Archive for May, 2021


“And they began to discuss among themselves which one of them it might be who was going to do this thing” (Luke 22:23).

News that the hand of the betrayer was with Jesus at the table (v.21) must have been a shock to the disciples. Though Judas would become one of the most despised names in history, the actions of the other disciples over the coming hours would provide a more comprehensive truth—betrayal has many names and faces. While every disciple betrays Jesus in myriad ways, it’s such as these that become the most effective messengers of a merciful redemption. Those who realize they are but products of God’s grace are, themselves, more gracious toward others.

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“Beloved, you are acting faithfully in whatever you accomplish for the brethren, and especially when they are strangers” (3 John 1:6).

Acting for the benefit of those with whom we are familiar and have a relationship is normal and even expected. The life and teachings of Jesus, however, as well as the inspired writings of the apostles, indicate that a greater degree of faithfulness is revealed in our actions towards those who are strangers; those outside our normal context of association. How long, and often, must we hear it to know that true faithfulness isn’t our perfunctory religious performances but our practices toward others.

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“Be angry, and yet do not sin; do not let the sun go down on your anger” (Ephesians 4:26).

Though each word is translated as “anger” the apostle, Paul uses three unique and distinctive Greek words in verses 26 and 31 that capture the nuances of anger; two of which should be avoided and the one diligently pursued. One is a raging anger, associated with losing one’s temper. This stands in contrast to the other, a repressed anger that stews and simmers beneath the surface, keeping you awake at night. The last is a righteous anger, with the distinguishing quality of always being directed at an injustice and never a person.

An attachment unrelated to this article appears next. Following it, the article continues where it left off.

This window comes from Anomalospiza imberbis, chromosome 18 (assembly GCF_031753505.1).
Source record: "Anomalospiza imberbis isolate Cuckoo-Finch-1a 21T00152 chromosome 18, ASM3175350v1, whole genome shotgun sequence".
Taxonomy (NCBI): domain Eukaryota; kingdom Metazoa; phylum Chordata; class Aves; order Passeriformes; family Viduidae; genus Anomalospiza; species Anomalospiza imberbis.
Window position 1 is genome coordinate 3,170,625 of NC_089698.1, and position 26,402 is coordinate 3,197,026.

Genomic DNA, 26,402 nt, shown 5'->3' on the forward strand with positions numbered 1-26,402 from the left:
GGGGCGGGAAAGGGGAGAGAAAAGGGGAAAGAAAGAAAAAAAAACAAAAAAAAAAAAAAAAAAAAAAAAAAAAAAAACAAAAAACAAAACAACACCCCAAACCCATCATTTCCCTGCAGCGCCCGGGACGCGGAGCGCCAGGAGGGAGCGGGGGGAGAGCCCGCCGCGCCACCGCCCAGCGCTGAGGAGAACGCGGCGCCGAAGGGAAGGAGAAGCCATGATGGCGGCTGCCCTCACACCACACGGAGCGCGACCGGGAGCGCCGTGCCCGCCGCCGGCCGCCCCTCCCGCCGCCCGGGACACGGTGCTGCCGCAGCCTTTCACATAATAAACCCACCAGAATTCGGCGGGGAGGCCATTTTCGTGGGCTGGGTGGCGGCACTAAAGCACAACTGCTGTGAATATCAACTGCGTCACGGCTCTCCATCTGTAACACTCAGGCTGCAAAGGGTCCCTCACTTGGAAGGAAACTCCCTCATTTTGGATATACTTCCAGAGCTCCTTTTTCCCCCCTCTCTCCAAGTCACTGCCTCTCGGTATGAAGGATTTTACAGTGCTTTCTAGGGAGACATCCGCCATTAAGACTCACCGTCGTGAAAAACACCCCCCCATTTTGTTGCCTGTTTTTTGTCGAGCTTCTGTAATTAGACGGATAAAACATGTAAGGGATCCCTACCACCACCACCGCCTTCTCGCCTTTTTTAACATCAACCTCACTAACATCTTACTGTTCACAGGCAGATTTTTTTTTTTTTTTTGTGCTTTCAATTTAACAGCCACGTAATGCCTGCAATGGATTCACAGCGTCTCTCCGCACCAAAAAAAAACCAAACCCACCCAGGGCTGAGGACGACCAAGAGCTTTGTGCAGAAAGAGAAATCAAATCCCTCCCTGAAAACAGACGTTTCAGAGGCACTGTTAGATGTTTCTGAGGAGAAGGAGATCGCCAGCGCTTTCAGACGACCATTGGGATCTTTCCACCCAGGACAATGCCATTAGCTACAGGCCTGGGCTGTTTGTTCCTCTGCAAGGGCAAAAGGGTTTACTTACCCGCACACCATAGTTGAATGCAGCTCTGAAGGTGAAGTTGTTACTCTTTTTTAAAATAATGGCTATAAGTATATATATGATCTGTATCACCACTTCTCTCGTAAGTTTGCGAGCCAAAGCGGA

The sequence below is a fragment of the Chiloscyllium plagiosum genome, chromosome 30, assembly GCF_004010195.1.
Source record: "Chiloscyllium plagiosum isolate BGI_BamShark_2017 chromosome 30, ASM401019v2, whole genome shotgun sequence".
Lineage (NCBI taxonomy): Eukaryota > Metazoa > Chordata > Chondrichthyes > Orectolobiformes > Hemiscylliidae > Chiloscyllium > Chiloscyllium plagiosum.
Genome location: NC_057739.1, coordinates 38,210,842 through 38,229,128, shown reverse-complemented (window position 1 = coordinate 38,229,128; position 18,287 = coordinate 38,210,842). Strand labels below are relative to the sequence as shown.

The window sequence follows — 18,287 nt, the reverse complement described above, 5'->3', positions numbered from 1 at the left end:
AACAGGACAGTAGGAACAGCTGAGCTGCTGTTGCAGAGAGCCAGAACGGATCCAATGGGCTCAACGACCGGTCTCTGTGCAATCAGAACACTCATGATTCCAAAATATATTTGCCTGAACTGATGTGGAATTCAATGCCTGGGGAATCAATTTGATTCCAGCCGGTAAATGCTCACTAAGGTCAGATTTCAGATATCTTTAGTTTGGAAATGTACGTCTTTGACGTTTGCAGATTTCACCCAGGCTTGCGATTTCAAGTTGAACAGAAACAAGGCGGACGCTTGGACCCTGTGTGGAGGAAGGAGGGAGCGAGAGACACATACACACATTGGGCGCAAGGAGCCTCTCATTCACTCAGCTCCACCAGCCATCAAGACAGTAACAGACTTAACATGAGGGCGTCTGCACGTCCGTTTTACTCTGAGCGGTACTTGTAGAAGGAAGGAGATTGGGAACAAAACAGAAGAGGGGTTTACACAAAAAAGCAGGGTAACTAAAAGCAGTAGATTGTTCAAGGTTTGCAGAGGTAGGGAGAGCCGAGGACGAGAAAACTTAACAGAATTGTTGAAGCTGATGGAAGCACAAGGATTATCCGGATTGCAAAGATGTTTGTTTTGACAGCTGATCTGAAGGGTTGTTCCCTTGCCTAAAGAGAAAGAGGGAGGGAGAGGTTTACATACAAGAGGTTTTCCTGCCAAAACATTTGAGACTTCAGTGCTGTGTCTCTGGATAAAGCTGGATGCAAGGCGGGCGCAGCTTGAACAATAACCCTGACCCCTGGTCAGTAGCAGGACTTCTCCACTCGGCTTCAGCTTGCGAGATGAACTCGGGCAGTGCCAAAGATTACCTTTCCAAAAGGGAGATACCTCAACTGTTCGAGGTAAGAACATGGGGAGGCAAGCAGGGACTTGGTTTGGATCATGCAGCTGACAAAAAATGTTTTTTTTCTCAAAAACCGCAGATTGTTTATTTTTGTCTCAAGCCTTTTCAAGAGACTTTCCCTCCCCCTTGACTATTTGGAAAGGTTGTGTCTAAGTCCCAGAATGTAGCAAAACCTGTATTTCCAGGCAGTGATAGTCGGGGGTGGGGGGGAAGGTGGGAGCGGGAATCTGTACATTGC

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“And when He had taken some bread and given thanks, He broke it and gave it to them saying, ‘This is My body which is given for you; do this in remembrance of Me’” (Luke 22:19).

Since this verse is normally associated with the observance of communion, our tendency is to hear it as an admonition for the continuance of a commemorative exercise. The imperative charge, however, and the only fitting remembrance of what Christ has given, is the offering of one’s own life in selfless sacrifice; it is to be fully mindful of what God has accomplished in Christ Jesus, to the degree that it is actually being translated into our lives.

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“And when He had taken a cup and given thanks, He said, ‘Take this and share it among yourselves’” (Luke 22:17).

Most never consider that in the sharing of the Passover meal, each of the disciples would have had before them their own cup. To drink from a common cup, designated by Jesus, was to heighten the awareness of the communal relationship into which they had entered, and would have left a profound impression upon these disciples. In so doing, they were acknowledging a willingness to share in that person’s destiny, even his suffering and death. Unbeknownst to them they would, and did. The greater issue of the day, however, is, will we?